Flu season approaches at UCCS

2 October 2018

Eric Friedberg

efriedbe@uccs.edu

    As flu season approaches, the UCCS Wellness Center is preparing campus to prevent an outbreak.

    As of Sept. 21 the UCCS Wellness Center has not diagnosed anyone on campus with the flu. Flu season is most commonly seen between the months of September and December.

Influenza Vaccines lay ready for administration. Photo by Oliver Adon – The Scribe

    The flu is an infectious virus that can spread to others within five to seven days, according to the Center for Disease Control (CDC). Small actions like coughing, sneezing or talking with others can spread germs.

    The virus thrives in low humidity climates, according to a study conducted by Peter Palese, professor and chair of the Microbiology department at the Icahn School of Medicine at Mount Sinai.

    According to medlineplus.gov, symptoms like chills, soreness, runny nose, fatigue, vomiting and a fever of 100 degrees or higher are all indicators needed before making a self-diagnoses.

    Medical Director for the UCCS Wellness Center Vicki Schober’s best advice to reduce the chance of catching the flu is for students living in college style dormitories to manage stress, stay active, stay hydrated and get vaccinated.

      Flu vaccinations are available on campus at the UCCS Wellness Center, and were offered at the annual Health and Wellness Fair on Sept. 25 as previously reported.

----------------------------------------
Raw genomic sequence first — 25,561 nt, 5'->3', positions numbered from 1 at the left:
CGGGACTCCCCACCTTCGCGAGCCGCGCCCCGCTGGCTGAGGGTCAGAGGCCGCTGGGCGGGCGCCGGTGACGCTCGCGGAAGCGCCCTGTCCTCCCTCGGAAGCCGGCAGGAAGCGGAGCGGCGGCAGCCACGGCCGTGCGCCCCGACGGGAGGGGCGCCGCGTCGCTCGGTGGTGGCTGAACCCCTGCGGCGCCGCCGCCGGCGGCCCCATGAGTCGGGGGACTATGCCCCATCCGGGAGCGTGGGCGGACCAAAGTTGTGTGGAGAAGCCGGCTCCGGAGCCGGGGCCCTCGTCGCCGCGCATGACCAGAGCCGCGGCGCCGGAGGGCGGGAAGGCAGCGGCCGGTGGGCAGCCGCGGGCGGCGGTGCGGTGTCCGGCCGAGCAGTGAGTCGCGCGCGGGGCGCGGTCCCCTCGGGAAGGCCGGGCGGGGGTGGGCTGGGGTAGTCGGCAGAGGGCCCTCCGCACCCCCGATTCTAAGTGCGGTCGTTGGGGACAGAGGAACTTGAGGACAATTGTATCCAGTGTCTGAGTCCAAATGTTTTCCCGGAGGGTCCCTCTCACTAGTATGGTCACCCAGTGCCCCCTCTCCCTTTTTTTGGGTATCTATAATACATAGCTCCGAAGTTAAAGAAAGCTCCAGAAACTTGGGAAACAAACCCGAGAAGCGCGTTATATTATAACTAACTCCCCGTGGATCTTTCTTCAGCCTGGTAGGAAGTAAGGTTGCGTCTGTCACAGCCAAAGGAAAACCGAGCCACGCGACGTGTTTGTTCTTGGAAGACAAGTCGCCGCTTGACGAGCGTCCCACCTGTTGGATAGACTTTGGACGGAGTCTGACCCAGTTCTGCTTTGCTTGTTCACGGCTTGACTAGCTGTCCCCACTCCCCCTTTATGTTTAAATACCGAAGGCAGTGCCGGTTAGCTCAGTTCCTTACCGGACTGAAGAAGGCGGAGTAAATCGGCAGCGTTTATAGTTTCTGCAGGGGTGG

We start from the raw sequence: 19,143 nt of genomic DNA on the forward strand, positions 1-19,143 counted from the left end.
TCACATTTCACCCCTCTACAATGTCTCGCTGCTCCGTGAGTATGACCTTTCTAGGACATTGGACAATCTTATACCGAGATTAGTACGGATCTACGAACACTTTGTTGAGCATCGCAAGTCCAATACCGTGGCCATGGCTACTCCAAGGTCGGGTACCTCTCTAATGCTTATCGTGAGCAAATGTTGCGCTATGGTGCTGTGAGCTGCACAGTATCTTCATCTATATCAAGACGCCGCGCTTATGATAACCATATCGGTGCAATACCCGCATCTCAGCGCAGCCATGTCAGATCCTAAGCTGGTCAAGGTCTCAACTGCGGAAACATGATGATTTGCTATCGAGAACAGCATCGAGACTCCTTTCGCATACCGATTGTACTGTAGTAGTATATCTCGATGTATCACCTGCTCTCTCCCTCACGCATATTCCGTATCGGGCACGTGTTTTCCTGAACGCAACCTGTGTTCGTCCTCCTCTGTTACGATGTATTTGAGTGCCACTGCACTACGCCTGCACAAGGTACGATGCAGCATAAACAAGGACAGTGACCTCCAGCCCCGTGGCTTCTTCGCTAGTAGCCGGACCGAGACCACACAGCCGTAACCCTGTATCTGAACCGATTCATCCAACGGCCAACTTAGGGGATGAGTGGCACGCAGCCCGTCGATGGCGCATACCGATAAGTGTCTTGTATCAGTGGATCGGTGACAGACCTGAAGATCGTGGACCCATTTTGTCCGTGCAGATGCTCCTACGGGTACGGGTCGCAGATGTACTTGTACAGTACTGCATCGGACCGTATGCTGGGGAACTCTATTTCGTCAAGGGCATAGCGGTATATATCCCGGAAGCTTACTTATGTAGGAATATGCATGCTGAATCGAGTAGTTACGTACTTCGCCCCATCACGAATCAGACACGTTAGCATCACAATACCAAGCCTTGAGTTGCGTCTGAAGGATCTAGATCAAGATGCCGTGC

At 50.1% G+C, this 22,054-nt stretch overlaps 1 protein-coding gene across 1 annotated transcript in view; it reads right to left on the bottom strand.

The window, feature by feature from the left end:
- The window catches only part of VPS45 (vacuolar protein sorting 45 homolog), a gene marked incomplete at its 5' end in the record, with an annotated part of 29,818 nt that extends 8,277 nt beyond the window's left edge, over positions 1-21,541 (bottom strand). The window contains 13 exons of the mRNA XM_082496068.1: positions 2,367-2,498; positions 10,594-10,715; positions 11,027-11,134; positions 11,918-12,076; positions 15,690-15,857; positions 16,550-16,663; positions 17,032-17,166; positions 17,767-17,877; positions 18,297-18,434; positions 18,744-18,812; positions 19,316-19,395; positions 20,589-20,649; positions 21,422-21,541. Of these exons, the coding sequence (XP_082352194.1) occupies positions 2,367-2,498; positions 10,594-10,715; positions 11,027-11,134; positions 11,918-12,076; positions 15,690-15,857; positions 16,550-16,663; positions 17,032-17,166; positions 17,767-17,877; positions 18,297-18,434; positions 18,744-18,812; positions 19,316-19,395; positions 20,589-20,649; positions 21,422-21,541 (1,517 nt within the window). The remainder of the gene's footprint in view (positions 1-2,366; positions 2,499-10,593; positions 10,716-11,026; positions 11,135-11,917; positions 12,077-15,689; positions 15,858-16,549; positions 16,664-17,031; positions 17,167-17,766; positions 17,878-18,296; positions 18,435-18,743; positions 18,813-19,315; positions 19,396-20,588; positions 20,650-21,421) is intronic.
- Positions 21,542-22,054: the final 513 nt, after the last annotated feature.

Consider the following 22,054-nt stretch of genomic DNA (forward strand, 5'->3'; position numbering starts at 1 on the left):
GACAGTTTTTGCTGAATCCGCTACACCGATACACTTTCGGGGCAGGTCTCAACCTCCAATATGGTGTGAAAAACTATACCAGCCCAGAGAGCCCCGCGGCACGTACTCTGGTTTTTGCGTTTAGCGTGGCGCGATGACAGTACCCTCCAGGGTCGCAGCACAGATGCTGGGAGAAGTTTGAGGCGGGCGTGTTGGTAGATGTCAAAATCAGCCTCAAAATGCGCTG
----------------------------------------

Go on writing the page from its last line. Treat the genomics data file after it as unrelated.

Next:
“The most common form of flu virus is Influenza A, [this virus] infects humans and specific animal such as pigs birds, and horses,” said senior instructor Wendy Haggren.

    While the flu strikes every year around the same time it is not possible to predict what a particular flu season will look like, according to Haggren.

    “Your immune system recognizes and produces protection against many tiny regions on this virus, and medical doctors contend that any protection your body has will ameliorate the flu symptoms, possibly saving you from a hospital visit,” said Haggren.

    After getting vaccinated, your chances of getting an immune response of a low-grade headache or mild flu like symptoms can happen – but this is not the flu.

      Schober is well versed in misconceptions surrounding how the flu operates.

    “Some people are concerned that they could get the flu from the flu vaccine, but a flu shot cannot cause you to get the flu,” said Schober. She said that chances of catching the flu are reduced by hand washing and avoiding hand contact with your face and mouth.

     Contact with the virus can happen anywhere according to Haggren.

     “The virus is somewhat stable on hard surfaces, so touching a stair-rail can result in transfer of virus to your hands,” said Haggren.

    Haggren cautions people to wait until the flu season is underway before believing stories found on the internet.

    Both Haggren and Schober encourage people who are curious about staying healthy during the flu season to visit the CDC website for tips.

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